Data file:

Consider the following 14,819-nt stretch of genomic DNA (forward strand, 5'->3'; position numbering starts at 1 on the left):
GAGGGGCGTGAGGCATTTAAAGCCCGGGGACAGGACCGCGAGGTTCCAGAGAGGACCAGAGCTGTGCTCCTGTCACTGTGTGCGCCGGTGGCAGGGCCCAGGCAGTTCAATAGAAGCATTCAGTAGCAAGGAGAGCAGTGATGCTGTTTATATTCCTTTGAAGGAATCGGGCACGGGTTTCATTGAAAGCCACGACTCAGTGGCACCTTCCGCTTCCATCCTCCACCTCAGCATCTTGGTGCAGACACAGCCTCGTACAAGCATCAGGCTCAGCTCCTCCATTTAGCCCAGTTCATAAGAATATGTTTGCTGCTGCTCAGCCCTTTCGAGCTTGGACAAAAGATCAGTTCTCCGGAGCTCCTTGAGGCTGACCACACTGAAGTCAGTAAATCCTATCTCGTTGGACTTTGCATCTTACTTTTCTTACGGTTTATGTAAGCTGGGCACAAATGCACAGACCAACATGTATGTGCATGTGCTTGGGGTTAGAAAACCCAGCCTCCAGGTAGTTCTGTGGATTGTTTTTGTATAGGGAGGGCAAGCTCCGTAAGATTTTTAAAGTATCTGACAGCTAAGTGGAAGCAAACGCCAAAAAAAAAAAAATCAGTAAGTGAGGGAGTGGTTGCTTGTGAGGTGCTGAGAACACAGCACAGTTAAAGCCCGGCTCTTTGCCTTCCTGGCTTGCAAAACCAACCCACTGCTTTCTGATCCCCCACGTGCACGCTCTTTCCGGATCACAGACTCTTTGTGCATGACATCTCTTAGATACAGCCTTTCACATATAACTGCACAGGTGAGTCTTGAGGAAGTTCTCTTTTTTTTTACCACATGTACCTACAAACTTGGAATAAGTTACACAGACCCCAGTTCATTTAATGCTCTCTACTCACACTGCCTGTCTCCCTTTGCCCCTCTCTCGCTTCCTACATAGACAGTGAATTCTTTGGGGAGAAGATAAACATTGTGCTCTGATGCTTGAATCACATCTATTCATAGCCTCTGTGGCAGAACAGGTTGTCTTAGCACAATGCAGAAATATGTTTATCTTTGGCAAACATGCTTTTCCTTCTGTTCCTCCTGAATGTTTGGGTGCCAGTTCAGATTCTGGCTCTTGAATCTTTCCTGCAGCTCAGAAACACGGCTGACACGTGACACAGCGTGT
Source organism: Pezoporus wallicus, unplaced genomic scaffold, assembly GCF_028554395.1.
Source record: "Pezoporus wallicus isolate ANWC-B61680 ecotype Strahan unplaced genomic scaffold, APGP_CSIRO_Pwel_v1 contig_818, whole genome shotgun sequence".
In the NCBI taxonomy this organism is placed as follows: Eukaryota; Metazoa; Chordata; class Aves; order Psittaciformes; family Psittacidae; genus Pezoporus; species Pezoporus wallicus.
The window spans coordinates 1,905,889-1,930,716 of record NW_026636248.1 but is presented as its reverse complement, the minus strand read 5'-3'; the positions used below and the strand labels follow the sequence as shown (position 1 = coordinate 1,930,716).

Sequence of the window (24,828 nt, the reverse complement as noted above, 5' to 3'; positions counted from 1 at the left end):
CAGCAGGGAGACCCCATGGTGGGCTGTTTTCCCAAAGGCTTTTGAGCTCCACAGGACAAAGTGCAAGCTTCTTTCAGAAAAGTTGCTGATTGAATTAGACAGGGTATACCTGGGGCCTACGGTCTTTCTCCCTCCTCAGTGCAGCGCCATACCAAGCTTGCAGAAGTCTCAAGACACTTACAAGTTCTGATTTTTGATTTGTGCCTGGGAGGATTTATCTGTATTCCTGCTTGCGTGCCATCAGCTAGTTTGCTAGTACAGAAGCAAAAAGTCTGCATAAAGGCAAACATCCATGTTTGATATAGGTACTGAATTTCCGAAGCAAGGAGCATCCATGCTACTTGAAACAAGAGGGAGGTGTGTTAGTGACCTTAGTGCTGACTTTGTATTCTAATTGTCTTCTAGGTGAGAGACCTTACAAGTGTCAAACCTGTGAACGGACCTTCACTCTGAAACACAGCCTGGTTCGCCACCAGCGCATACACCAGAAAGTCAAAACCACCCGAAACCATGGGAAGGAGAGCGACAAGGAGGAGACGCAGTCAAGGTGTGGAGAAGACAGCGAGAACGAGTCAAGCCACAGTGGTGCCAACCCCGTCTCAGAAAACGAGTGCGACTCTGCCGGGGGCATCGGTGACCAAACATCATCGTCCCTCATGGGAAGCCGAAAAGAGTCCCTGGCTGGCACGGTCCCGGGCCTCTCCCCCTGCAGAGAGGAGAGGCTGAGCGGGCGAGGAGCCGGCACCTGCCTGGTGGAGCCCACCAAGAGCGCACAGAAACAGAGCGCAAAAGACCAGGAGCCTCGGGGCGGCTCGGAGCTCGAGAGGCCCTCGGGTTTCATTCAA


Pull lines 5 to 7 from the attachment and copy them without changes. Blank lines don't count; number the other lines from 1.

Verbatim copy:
In the NCBI taxonomy this organism is placed as follows: Eukaryota; Metazoa; Chordata; class Aves; order Psittaciformes; family Psittacidae; genus Pezoporus; species Pezoporus wallicus.
The window spans coordinates 1,905,889-1,930,716 of record NW_026636248.1 but is presented as its reverse complement, the minus strand read 5'-3'; the positions used below and the strand labels follow the sequence as shown (position 1 = coordinate 1,930,716).

Sequence of the window (24,828 nt, the reverse complement as noted above, 5' to 3'; positions counted from 1 at the left end):